I spotted Assassian’s Apprentice at the library and what a great find! Now I’m hooked and have to read everything about Fitz.
Isn’t that a great feeling? Yeah, you know. You’re a reader as well.
Like Blood Song, (which I reviewed and raved about here) it starts with a young boy, Fitz, the bastard son of a prince, and his rise into the greater world of kings and treachery. I don’t mind admitting, I love a good treachery. But what Hobbs has done is create a great world and even better, fascinating characters.
And very best of all? Lots of books. I have the 2nd book in the series, Royal Assassian, on the top of my TBR for when I finish the current book I’m reading.
And, speaking of which:
Lucky me, I do get the opportunity, from time to time, to read upcoming books and right now I have the privilege of reading Furyborn, Claire Legrand’s upcoming book from Sourcebooks. Okay, I’ve only just started, but I will say, I’m already hooked–so a full review will be coming before it comes out in May.
So, just like the historical mysteries–which you all shared a ton of new authors for folks to try, who are your favorite fantasy reads?
Since I am getting this question a lot lately, I’ve decided to start talking about what I’m working on–since it is not a romance. Not per se. It is more of a historical fiction. And a quirky one at that. The story is set at the turn of the century (1907, thereabout) in a very fictional mining town in Wyoming.
Yes, that is a bit of a departure from Regency England. Okay, make that a HUGE departure from Regency England.
But I had to write this book. This story. It has been rattling inside my head for about 7 years, ever since we took a long driving vacation to Yellowstone and the Tetons and then drove across the entire state to go to a wedding in North Dakota. Can I just say: OMG! The Tetons.
As we crossed Wyoming, I found myself staring up at that very blue sky and daydreaming, just like I used do as a kid when we took long driving car trips. Back then, without cell phones or anything remotely entertaining, all a kid could do–especially one who got carsick if she read–was sit in the backseat and stare out the window.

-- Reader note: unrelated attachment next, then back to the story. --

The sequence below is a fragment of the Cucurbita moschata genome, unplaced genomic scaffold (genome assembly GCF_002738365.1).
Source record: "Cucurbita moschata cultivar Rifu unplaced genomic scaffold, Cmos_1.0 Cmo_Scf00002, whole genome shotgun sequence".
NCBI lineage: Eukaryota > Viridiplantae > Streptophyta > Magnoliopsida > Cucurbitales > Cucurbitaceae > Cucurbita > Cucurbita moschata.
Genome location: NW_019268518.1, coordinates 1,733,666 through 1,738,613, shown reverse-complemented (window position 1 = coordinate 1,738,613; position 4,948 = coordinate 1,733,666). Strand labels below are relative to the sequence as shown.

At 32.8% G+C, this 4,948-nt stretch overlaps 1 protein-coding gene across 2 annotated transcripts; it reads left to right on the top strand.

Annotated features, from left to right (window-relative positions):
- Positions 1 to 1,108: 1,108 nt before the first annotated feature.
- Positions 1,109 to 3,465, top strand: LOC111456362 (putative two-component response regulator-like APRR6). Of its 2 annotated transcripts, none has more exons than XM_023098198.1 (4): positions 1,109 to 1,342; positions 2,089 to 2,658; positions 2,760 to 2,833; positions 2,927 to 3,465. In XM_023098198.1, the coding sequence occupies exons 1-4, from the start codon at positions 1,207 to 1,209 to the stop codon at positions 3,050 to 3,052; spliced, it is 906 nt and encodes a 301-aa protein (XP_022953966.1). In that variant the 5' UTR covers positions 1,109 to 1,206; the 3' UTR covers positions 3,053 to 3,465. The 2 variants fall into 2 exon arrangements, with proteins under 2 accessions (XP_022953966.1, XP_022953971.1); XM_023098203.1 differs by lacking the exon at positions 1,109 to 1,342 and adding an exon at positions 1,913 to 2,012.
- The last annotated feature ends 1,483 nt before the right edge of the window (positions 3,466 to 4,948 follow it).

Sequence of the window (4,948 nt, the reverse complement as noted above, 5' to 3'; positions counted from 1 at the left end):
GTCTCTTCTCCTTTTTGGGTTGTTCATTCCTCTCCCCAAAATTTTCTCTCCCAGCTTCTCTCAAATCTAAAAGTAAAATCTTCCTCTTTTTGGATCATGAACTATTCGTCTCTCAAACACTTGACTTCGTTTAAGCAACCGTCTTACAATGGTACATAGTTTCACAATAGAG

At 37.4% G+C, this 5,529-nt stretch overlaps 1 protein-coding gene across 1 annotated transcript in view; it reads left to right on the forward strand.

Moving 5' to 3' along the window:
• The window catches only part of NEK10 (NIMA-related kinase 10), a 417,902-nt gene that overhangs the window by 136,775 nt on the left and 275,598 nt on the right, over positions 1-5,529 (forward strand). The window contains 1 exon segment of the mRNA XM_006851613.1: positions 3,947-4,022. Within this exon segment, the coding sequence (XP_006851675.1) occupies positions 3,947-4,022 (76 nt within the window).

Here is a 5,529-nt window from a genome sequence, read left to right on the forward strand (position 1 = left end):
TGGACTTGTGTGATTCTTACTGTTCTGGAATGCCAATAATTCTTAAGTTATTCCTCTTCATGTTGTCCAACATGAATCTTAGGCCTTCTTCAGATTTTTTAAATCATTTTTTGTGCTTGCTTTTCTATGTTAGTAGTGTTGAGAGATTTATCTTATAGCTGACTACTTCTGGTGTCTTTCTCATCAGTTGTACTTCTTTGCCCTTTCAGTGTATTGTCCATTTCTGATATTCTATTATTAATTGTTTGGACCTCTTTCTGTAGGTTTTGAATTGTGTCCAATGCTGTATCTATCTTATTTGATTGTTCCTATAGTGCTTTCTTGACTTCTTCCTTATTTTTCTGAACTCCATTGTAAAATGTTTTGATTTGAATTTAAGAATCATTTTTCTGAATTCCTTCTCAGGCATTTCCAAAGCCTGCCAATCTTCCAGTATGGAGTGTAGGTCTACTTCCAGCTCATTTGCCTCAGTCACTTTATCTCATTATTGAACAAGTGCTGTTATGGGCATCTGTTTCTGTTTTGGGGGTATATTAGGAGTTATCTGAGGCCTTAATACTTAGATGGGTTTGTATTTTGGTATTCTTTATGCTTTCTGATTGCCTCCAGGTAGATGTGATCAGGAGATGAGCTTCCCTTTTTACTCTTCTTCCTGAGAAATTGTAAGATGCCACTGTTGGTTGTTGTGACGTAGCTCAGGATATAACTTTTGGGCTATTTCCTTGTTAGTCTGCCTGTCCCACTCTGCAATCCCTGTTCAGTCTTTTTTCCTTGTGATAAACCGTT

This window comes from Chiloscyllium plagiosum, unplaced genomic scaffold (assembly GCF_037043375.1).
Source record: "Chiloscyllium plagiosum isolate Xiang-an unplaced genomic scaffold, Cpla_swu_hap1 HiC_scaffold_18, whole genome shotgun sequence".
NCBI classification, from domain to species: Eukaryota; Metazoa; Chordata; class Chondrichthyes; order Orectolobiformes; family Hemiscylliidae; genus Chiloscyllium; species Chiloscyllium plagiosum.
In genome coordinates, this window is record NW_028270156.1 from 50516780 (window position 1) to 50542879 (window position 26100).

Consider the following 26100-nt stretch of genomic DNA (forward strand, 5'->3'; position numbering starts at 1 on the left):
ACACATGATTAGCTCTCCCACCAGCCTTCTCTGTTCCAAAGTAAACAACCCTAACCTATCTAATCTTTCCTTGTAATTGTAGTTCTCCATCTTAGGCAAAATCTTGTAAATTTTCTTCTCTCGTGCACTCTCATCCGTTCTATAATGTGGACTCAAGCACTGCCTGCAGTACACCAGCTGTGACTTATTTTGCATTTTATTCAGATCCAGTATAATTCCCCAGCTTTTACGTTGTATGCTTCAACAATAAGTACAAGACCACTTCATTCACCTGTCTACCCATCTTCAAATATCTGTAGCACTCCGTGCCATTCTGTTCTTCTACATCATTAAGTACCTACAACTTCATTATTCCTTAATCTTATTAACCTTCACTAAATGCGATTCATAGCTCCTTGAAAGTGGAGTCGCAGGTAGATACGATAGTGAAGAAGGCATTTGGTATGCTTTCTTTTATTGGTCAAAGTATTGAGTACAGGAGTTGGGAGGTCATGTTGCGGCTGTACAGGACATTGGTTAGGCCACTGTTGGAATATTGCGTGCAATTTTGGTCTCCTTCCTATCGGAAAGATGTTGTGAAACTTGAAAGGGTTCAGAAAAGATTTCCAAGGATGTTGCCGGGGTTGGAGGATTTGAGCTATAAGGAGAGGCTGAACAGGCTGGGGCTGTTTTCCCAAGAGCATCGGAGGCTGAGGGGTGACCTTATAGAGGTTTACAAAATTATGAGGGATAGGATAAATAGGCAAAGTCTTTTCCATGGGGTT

But this time, this trip, an idea came to me. Somewhere between Cody and Gillette. For this story. For this town. Set in this state that I was falling in love with as the miles passed and the scenery captivated my imagination.
So fast forward, I arrived at a place in my life where I could pause writing romances back to back and try out this odd, quirky story that in the ensuing years had grown into notebooks of scribbling ideas. Of pictures. Articles printed from the internet and photocopied from old books. Research notes about everything: professions, food, clothes, stores, churches, entertainment, communities.
Picture credit: Grand Encampment Museum, Encampment, WY
Characters had already begun to whisper their stories to me. Sad Savannah and her great losses. Madeline and her inability to trust. Ninny. Oh, Ninny, who hates going out.
As they trusted me with their fears and doubts and fondest wishes, it became my task to tell their stories. And now that I am nearly a year into this book, countless hours of research later, and nearly half a dozen trips back to Wyoming, I have to say, I am so happy to have this opportunity.
So in the meantime, no, there isn’t going to be a new book in 2018. But my fingers are crossed for something very special in 2019.
I love mysteries. But I am particular. Like most of what I like to read I want my mysteries historical. Like that surprises anyone. My favorite historical mystery authors include CJ Sansom, Laura Joh Rowland’s Sano Ichiro series, and now . . . an entirely new crop of wonderful sleuths.
The Lady Sherlock series
Oh, my goodness! How did I not find this earlier? There are already two books out, (with a third coming in October!) and I had been meaning to read this new Holmes, but always the other books and blah, blah, blah.
I’d even been on a panel with Sherry Thomas at a conference last year and came away entirely intrigued to read her take on Sherlock Holmes. So I packed A Study in Scarlet Women into my suitcase when we went on vacation and after I cracked it open, I kept
sending encouraging the husband to go golf.
“No, No, I’ll be fine, dear. Yes, go golf. Have a great time . . .”
Yes, it is that good. How she weaves the original Holmes into her take on the story is nothing short of brilliant. Just go read it.
As for the next one, A Conspiracy in Belgravia, as soon as I get through a stack of reading I HAVE to do, that is the first one in the queue.
Deanna Raybourn is at it again, all wit and intellect and fast pace. I love her writing and Veronica Speedwell is a grand character–a butterfly hunting scientist—just wonderfully out of step in her era. I had read A